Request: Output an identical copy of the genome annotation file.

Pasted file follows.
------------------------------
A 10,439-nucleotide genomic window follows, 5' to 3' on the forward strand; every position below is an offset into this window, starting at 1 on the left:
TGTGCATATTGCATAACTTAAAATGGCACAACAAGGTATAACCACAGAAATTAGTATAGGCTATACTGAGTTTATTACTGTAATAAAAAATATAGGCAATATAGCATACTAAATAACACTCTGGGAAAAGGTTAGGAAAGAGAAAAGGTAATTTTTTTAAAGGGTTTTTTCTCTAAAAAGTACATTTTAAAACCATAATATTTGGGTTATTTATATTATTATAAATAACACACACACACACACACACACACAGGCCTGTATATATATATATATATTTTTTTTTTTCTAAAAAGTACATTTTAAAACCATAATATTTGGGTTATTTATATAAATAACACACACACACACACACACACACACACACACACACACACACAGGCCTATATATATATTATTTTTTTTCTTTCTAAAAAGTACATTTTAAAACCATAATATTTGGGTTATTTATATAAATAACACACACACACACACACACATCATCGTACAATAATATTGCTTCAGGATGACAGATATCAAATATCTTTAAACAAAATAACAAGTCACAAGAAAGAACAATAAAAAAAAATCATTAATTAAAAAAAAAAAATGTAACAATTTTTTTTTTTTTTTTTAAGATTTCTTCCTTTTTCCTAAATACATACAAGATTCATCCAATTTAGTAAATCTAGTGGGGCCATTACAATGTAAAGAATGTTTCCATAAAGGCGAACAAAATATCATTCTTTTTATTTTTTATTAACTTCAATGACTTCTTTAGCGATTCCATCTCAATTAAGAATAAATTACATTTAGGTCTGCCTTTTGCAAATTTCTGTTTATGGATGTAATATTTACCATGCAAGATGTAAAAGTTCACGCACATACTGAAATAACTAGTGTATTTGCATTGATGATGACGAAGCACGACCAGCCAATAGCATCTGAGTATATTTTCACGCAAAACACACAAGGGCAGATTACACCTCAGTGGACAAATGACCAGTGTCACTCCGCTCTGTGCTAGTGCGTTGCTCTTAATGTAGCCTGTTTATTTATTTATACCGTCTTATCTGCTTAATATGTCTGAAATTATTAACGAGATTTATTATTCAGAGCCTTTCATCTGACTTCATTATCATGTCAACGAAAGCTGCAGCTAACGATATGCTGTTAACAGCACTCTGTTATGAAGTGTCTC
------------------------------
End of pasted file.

A 10,439-nucleotide genomic window follows, 5' to 3' on the forward strand; every position below is an offset into this window, starting at 1 on the left:
TGTGCATATTGCATAACTTAAAATGGCACAACAAGGTATAACCACAGAAATTAGTATAGGCTATACTGAGTTTATTACTGTAATAAAAAATATAGGCAATATAGCATACTAAATAACACTCTGGGAAAAGGTTAGGAAAGAGAAAAGGTAATTTTTTTAAAGGGTTTTTTCTCTAAAAAGTACATTTTAAAACCATAATATTTGGGTTATTTATATTATTATAAATAACACACACACACACACACACACACAGGCCTGTATATATATATATATATTTTTTTTTTTCTAAAAAGTACATTTTAAAACCATAATATTTGGGTTATTTATATAAATAACACACACACACACACACACACACACACACACACACACACACAGGCCTATATATATATTATTTTTTTTCTTTCTAAAAAGTACATTTTAAAACCATAATATTTGGGTTATTTATATAAATAACACACACACACACACACACATCATCGTACAATAATATTGCTTCAGGATGACAGATATCAAATATCTTTAAACAAAATAACAAGTCACAAGAAAGAACAATAAAAAAAAATCATTAATTAAAAAAAAAAAATGTAACAATTTTTTTTTTTTTTTTTAAGATTTCTTCCTTTTTCCTAAATACATACAAGATTCATCCAATTTAGTAAATCTAGTGGGGCCATTACAATGTAAAGAATGTTTCCATAAAGGCGAACAAAATATCATTCTTTTTATTTTTTATTAACTTCAATGACTTCTTTAGCGATTCCATCTCAATTAAGAATAAATTACATTTAGGTCTGCCTTTTGCAAATTTCTGTTTATGGATGTAATATTTACCATGCAAGATGTAAAAGTTCACGCACATACTGAAATAACTAGTGTATTTGCATTGATGATGACGAAGCACGACCAGCCAATAGCATCTGAGTATATTTTCACGCAAAACACACAAGGGCAGATTACACCTCAGTGGACAAATGACCAGTGTCACTCCGCTCTGTGCTAGTGCGTTGCTCTTAATGTAGCCTGTTTATTTATTTATACCGTCTTATCTGCTTAATATGTCTGAAATTATTAACGAGATTTATTATTCAGAGCCTTTCATCTGACTTCATTATCATGTCAACGAAAGCTGCAGCTAACGATATGCTGTTAACAGCACTCTGTTATGAAGTGTCTC